Kurt Riesselmann remembers with delight the day that CERN researchers officially announced that they had finally detected what seemed to be the Higgs boson. He looked on as cheering scientists at Fermilab in Batavia, Illinois, watched a live stream of the announcement from CERN, the European particle-physics laboratory near Geneva, Switzerland. That moment, in the early morning of 4 July 2012, was especially meaningful for Riesselmann, who had earned his doctorate at the University of Wisconsin–Madison calculating theoretical Higgs interactions. But he wasn't just a highly interested spectator at the Fermilab viewing party. He had put the event together — and he had made sure to invite a New York Times photographer and a few key reporters. He wanted the US media to understand the significance of the particle, and he particularly wanted the world to know that Fermilab had played a large part in its discovery.

Riesselmann, head of the office of public information at Fermilab, is one of a growing number of scientists who have left research to become public-relations (PR) professionals, or, to use the term favoured by universities and national labs, public-information officers (PIOs). “We hesitate to use the word PR,” he says. “We are not selling our science.” As the Higgs news broke, he connected journalists with Fermilab scientists, wrote press releases and spread the word about the discovery and its significance in any way he could. “Even my neighbours were asking me about the Higgs particle,” he says.

Credit: Sergey Nivens/ECCO/Shutterstock

Government labs, universities and corporations around the world are eager to win publicity for their scientific endeavours, creating new job opportunities for scientists with a knack for communication. “It's definitely a growth industry,” says Matt Shipman, a PIO at North Carolina State University in Raleigh. “Any university with a meaningful research programme is going to need people who can communicate science.”

Opportunities for PIOs are global. In a 2013 survey, 642 members of the US National Association of Science Writers, based in Berkeley, California, said that they were staff writers for academic institutions, hospitals, private companies, government agencies or non-profit institutions, a nearly 20% increase from 2011. The European Geosciences Union, based in Munich, Germany, recently advertised for a communications officer with an advanced degree in either geosciences or journalism. The European Molecular Biology Laboratory in Heidelberg, Germany; a biotech company in Sydney, Australia; and King Abdullah University of Science and Technology in Saudi Arabia have all put out calls for PIOs or PR professionals with a solid scientific background.

Just about every form of communication can be part of the job. Videos, social media, blogs, press releases, conversations over the phone with scientists, investors and journalists — it's all in a day's work. “It's a rich, engaging environment,” says Frank Orrico, a former molecular biochemist who is currently recruiting scientists to Element Scientific Communications, a Chicago, Illinois-based arm of the global PR firm Weber Shandwick. “I'm looking for people with a love of story-telling that goes beyond the academic stuff. If you want to get very deep into the science itself, this job may not be for you.” His team currently includes 14 PhDs and two MDs based in the United States, London, Hong Kong and the Philippines. The list of clients is diverse, ranging from big pharma (including Roche and Eli Lilly) and biomedical-research groups (the Gladstone Institutes in San Francisco, California, and the multi-institution collaboration Orion Bionetworks) to the University of Iowa in Iowa City.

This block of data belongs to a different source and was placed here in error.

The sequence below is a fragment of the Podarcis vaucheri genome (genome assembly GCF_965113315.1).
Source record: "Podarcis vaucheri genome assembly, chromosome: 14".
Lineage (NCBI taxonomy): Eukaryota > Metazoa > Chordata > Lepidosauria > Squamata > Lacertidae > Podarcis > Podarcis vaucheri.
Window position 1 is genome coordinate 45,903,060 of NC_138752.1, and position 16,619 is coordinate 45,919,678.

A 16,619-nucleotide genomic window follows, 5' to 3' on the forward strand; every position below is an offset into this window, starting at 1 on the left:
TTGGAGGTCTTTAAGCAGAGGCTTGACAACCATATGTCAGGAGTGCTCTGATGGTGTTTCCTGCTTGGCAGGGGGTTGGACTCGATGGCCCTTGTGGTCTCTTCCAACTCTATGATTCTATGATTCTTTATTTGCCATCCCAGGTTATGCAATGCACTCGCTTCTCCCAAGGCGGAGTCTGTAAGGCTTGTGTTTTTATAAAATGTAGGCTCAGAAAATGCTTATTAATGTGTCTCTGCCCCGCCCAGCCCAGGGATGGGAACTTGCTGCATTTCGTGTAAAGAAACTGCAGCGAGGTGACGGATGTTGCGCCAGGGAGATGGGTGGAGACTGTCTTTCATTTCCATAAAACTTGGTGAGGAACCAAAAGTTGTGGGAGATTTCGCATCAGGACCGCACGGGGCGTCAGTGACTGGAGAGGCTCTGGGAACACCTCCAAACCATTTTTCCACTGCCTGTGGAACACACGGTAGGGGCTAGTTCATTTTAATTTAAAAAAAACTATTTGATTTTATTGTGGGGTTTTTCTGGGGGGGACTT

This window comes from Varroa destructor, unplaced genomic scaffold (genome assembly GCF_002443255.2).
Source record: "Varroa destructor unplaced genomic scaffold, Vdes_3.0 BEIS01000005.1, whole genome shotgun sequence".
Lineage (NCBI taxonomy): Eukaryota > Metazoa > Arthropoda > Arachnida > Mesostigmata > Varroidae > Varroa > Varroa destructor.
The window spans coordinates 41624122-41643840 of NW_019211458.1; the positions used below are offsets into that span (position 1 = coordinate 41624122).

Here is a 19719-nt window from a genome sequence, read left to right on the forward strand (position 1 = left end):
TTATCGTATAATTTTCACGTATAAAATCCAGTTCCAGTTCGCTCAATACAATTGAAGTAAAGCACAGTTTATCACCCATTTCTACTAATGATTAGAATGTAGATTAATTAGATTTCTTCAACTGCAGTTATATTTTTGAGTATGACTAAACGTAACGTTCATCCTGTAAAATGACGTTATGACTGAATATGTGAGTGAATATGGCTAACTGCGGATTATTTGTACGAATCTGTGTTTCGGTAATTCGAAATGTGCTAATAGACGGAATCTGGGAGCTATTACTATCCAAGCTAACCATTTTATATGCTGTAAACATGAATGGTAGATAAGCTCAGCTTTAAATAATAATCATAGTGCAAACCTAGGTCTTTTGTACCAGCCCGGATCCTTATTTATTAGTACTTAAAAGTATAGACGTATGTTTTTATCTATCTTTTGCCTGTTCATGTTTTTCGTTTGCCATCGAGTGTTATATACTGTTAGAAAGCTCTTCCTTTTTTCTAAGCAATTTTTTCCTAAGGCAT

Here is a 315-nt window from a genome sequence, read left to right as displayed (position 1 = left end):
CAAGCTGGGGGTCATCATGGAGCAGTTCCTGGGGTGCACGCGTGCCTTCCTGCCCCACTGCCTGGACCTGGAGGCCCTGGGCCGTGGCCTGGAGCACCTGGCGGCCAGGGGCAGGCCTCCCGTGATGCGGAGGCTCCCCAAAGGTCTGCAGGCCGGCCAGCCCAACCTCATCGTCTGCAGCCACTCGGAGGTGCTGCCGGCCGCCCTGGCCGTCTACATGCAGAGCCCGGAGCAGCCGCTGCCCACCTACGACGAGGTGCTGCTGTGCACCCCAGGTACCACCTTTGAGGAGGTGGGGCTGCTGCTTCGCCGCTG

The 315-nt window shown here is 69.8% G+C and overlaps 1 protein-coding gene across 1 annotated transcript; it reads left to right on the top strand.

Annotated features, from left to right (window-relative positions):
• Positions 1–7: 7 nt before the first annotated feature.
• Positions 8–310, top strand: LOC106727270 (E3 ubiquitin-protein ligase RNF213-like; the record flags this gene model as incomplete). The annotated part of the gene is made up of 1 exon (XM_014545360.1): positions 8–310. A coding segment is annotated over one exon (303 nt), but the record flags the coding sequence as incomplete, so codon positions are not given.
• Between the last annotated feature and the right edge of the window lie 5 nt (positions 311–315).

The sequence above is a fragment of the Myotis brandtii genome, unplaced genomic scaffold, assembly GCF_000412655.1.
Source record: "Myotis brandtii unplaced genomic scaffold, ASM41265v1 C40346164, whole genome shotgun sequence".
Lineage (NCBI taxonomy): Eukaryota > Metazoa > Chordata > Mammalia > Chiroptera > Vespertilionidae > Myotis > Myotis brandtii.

Those who make a successful career in scientific PR are often keener to talk about science than to do it. A PIO career was a good fit for Jonathan Wood, a media-relations manager at the University of Oxford, UK. He covers the university's vast medical-sciences division, which means he can be writing a blog post about the connections between smells and memories one day and a press release about cancer therapies the next.

Damage control can be less palatable; PR jobs often go beyond merely touting an institution's great work. Wood recently helped to craft the university's statement regarding an alleged case of scientific misconduct by a former DPhil student that led to the retraction of an article from the journal Cell Metabolism.

Writing your way in

Wood has an undergraduate degree in physics from the University of Cambridge, UK, and a PhD in biology from the University of Leeds, UK, but his heart was never completely in the lab. “I realized that what I really enjoyed was journal club and presenting at meetings,” he says. In 2006, he won FameLab, a prestigious communication competition in which scientists give live presentations in front of a panel of judges. “I get to work with some of the best researchers in the world, who really have a chance to improve health care,” he says.

Kurt Riesselmann left high-energy physics to handle public relations at Fermilab in Batavia, Illinois. Credit: Reidar Hahn/Fermilab